She said doctors routinely test the tumors of patients to assess the cancer’s risk of recurrence. Those with a low risk can skip chemo, she said.
Susan Gilchrist, associate professor of clinical cancer prevention and cardiology at MD Anderson Cancer Center in Houston, welcomed the report, especially its focus on exercise and fitness. She said that a breast-cancer patient who goes through chemo for three or four months loses 30 percent of her fitness, gains 10 pounds and ages the equivalent of 20 years. Gilchrist’s Healthy Heart program is designed to counteract those effects by encouraging women to exercise and eat healthy foods.
Dolly Brenneman, a 65-year-old executive and life coach, was one of Gilchrist’s patients. After having a mastectomy a few years ago, she had trouble exercising and put on weight. When she told a nurse practitioner that several of her relatives had had strokes, the nurse referred her to Gilchrist’s program, where she was encouraged to wear a Fitbit and do aerobic exercises at least three times a week.
“I became a gym rat,” Brenneman said, frequently working out with a trainer, lifting weights and taking Zumba classes. She improved her diet and lost seven pounds, just in time for her daughter’s wedding last October.
Richard Steingart, a cardiologist at Memorial Sloan Kettering Cancer Center in New York, said the focus on the cardiotoxicity of cancer drugs stems from the experience of children with leukemia. Beginning in the 1980s and 1990s, most children with the blood cancer were cured by aggressive treatment that involved chemo and sometimes radiation. But as they got older, many developed serious side effects, called “late effects,” from the treatments, including heart problems and second cancers.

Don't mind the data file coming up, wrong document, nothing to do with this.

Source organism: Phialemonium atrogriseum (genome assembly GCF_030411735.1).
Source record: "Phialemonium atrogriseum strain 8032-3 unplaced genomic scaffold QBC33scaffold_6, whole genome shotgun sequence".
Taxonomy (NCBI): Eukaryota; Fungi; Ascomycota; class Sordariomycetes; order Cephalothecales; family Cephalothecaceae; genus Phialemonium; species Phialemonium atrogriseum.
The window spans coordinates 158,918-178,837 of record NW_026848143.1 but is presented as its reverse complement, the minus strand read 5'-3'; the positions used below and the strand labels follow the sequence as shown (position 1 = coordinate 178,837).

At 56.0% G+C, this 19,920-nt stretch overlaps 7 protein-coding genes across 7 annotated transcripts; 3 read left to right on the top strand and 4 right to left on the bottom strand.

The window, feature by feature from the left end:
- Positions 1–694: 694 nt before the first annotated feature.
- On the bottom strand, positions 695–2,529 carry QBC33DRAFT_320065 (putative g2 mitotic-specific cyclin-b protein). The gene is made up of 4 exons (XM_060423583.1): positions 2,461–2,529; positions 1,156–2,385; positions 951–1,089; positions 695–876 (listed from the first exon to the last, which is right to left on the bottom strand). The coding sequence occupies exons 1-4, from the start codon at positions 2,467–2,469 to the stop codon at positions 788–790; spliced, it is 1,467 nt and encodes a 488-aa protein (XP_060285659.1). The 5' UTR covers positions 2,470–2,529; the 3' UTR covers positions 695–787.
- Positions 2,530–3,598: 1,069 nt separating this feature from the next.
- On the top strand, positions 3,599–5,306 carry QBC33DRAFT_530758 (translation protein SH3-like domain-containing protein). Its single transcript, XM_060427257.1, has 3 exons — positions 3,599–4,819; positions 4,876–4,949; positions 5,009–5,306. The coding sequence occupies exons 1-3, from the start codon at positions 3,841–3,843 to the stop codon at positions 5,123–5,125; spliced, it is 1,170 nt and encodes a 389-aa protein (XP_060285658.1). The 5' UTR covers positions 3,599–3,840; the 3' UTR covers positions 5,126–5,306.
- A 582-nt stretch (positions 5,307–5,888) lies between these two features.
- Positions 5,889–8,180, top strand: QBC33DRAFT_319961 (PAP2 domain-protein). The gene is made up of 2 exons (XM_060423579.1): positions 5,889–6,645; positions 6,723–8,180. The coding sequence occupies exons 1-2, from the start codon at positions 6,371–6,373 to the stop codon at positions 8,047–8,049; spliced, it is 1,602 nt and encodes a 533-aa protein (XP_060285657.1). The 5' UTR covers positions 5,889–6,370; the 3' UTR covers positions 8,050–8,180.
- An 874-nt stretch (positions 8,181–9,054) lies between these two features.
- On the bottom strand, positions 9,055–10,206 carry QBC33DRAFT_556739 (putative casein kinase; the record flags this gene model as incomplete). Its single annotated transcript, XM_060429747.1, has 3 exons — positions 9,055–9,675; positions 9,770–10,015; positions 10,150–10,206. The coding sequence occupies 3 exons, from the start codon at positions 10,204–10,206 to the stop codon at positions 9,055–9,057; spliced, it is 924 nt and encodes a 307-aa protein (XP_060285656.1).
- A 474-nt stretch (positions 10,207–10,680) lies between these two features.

The pediatric oncologists “tapped us on the shoulder and said, ‘You need to look at this,’ ” Steingart said.
Women with breast cancer typically get some combination of surgery, chemotherapy and radiation, depending on the stage of their cancer. One of the most common chemo treatments is doxorubicin, which is used for breast and other malignancies and used to be called adriamycin.
Its cardiotoxicity has long been known, but studies now indicate that administering the drug slowly, rather than all at once, may reduce the risk of cardiac damage, the AHA report said. Small studies also have shown that a drug called dexrazoxane can reduce the risk of heart damage in patients getting high doses of doxorubicin for advanced breast cancer, it added.
The report said some heart damage, including the kind caused by drug Herceptin sometimes can be reversed.
Another treatment, radiation, can cause blockages in the heart, but doctors are developing more-targeted radiation to reduce the risks of those problems.
Neelima Denduluri, a medical oncologist in Arlington, Va., said that increasingly doctors are tailoring treatments to the individual and that doctors don’t have to choose between lifesaving cancer therapies and cardio health. “There’s no one-size-fits-all,” she said.